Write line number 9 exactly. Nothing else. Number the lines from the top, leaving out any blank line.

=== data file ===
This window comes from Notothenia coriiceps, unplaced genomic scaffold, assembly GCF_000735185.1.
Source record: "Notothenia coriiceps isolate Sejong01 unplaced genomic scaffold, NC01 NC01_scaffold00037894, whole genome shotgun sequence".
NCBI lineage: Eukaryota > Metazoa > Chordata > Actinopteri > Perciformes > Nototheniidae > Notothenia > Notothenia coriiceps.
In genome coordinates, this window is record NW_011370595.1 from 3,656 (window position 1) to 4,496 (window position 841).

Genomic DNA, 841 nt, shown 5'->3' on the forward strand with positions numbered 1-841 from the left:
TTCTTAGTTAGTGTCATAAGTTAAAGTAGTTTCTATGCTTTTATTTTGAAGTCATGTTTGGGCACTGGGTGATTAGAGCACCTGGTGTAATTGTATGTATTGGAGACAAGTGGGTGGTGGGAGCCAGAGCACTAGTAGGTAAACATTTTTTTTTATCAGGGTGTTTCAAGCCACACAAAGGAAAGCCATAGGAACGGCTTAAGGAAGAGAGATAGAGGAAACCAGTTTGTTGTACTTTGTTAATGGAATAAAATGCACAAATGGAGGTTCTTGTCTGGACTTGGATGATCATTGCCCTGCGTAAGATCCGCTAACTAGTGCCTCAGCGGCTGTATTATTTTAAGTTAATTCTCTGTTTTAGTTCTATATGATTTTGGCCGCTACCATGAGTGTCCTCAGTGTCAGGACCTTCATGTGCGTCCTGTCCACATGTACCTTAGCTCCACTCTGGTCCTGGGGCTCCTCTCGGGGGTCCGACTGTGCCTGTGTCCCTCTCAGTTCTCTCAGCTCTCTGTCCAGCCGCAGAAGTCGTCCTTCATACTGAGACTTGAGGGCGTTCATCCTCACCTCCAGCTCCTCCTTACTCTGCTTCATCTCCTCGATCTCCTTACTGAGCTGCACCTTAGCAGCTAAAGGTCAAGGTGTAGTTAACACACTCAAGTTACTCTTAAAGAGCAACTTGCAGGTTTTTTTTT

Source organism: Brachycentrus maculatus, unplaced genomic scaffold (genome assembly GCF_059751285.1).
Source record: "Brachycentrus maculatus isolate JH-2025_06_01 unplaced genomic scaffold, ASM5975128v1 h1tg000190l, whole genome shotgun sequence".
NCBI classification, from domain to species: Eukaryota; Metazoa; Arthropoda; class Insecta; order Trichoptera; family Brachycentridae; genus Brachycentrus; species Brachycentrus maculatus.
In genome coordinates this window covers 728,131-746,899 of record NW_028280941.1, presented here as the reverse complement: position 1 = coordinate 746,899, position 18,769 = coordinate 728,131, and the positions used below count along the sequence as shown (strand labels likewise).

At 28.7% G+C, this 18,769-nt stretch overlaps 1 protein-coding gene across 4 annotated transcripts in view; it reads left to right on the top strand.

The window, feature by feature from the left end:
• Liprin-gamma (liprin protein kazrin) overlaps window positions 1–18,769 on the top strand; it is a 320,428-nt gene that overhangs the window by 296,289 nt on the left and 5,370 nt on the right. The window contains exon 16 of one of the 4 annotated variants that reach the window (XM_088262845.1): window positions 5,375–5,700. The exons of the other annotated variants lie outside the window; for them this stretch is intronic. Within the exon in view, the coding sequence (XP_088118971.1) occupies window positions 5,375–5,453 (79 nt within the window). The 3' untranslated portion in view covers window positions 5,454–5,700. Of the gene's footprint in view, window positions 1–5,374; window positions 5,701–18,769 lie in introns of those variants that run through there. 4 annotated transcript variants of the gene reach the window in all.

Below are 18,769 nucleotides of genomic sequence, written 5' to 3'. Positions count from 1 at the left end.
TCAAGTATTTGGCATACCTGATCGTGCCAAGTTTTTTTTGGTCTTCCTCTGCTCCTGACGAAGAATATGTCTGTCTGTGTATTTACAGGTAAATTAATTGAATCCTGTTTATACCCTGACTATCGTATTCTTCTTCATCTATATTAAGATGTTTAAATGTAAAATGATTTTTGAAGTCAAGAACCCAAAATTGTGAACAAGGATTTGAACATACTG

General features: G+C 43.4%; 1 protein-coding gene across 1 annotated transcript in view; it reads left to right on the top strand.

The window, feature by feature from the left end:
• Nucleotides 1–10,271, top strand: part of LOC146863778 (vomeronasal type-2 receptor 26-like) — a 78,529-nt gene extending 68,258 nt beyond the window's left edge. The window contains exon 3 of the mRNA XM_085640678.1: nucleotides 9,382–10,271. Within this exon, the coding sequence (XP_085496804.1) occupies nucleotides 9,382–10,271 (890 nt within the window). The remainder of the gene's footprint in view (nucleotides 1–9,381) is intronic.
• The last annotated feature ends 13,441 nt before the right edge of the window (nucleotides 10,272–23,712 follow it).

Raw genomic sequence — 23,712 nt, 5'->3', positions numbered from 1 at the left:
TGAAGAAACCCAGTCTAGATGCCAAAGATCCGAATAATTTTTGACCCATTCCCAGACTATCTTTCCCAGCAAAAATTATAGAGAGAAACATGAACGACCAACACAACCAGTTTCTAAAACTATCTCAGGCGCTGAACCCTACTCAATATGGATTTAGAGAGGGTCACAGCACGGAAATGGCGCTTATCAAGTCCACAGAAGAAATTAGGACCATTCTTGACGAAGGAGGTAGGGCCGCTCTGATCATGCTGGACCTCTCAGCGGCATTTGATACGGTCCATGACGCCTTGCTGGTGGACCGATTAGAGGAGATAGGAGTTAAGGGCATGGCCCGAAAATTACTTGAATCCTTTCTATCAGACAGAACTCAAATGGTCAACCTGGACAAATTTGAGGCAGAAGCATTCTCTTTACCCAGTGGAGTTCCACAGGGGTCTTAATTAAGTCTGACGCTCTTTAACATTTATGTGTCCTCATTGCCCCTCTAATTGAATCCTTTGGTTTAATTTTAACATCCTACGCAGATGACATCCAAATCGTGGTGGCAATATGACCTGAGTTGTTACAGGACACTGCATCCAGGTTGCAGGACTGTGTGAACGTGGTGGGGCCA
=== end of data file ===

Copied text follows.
NCBI classification, from domain to species: Eukaryota; Metazoa; Arthropoda; class Insecta; order Trichoptera; family Brachycentridae; genus Brachycentrus; species Brachycentrus maculatus.